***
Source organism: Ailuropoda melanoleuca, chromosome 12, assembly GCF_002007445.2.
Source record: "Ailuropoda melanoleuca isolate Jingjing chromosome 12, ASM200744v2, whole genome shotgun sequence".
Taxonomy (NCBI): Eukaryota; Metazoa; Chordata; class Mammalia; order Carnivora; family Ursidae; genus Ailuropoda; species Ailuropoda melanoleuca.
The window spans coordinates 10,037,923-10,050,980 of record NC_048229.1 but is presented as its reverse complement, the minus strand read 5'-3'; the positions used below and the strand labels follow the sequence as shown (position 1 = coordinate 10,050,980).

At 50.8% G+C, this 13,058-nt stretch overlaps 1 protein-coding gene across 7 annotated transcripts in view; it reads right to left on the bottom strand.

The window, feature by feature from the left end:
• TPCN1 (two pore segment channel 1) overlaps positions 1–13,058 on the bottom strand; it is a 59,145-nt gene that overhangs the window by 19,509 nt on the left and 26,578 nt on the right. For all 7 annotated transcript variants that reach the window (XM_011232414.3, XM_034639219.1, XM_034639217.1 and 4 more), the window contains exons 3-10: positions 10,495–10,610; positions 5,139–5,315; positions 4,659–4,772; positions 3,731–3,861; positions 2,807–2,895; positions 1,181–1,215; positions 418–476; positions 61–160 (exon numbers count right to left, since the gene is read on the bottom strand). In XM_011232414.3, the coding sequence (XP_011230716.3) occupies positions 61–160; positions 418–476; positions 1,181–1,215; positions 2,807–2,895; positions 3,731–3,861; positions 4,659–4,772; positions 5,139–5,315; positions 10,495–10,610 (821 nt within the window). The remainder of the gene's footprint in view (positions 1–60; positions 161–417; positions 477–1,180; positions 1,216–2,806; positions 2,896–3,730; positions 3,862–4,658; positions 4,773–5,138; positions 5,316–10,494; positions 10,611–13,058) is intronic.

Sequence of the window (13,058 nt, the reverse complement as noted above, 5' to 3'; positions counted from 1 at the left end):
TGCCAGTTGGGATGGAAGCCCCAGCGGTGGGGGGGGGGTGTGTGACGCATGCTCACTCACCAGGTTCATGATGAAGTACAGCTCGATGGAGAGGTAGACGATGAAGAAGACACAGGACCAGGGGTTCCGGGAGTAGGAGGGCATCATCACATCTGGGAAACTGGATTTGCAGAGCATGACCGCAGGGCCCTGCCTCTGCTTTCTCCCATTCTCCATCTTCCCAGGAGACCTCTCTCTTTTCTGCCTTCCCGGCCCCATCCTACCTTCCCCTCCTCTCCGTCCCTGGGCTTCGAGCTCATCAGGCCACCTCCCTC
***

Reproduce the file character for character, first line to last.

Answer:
Source organism: Ailuropoda melanoleuca, chromosome 12, assembly GCF_002007445.2.
Source record: "Ailuropoda melanoleuca isolate Jingjing chromosome 12, ASM200744v2, whole genome shotgun sequence".
Taxonomy (NCBI): Eukaryota; Metazoa; Chordata; class Mammalia; order Carnivora; family Ursidae; genus Ailuropoda; species Ailuropoda melanoleuca.
The window spans coordinates 10,037,923-10,050,980 of record NC_048229.1 but is presented as its reverse complement, the minus strand read 5'-3'; the positions used below and the strand labels follow the sequence as shown (position 1 = coordinate 10,050,980).

At 50.8% G+C, this 13,058-nt stretch overlaps 1 protein-coding gene across 7 annotated transcripts in view; it reads right to left on the bottom strand.

The window, feature by feature from the left end:
• TPCN1 (two pore segment channel 1) overlaps positions 1–13,058 on the bottom strand; it is a 59,145-nt gene that overhangs the window by 19,509 nt on the left and 26,578 nt on the right. For all 7 annotated transcript variants that reach the window (XM_011232414.3, XM_034639219.1, XM_034639217.1 and 4 more), the window contains exons 3-10: positions 10,495–10,610; positions 5,139–5,315; positions 4,659–4,772; positions 3,731–3,861; positions 2,807–2,895; positions 1,181–1,215; positions 418–476; positions 61–160 (exon numbers count right to left, since the gene is read on the bottom strand). In XM_011232414.3, the coding sequence (XP_011230716.3) occupies positions 61–160; positions 418–476; positions 1,181–1,215; positions 2,807–2,895; positions 3,731–3,861; positions 4,659–4,772; positions 5,139–5,315; positions 10,495–10,610 (821 nt within the window). The remainder of the gene's footprint in view (positions 1–60; positions 161–417; positions 477–1,180; positions 1,216–2,806; positions 2,896–3,730; positions 3,862–4,658; positions 4,773–5,138; positions 5,316–10,494; positions 10,611–13,058) is intronic.

Sequence of the window (13,058 nt, the reverse complement as noted above, 5' to 3'; positions counted from 1 at the left end):
TGCCAGTTGGGATGGAAGCCCCAGCGGTGGGGGGGGGGTGTGTGACGCATGCTCACTCACCAGGTTCATGATGAAGTACAGCTCGATGGAGAGGTAGACGATGAAGAAGACACAGGACCAGGGGTTCCGGGAGTAGGAGGGCATCATCACATCTGGGAAACTGGATTTGCAGAGCATGACCGCAGGGCCCTGCCTCTGCTTTCTCCCATTCTCCATCTTCCCAGGAGACCTCTCTCTTTTCTGCCTTCCCGGCCCCATCCTACCTTCCCCTCCTCTCCGTCCCTGGGCTTCGAGCTCATCAGGCCACCTCCCTC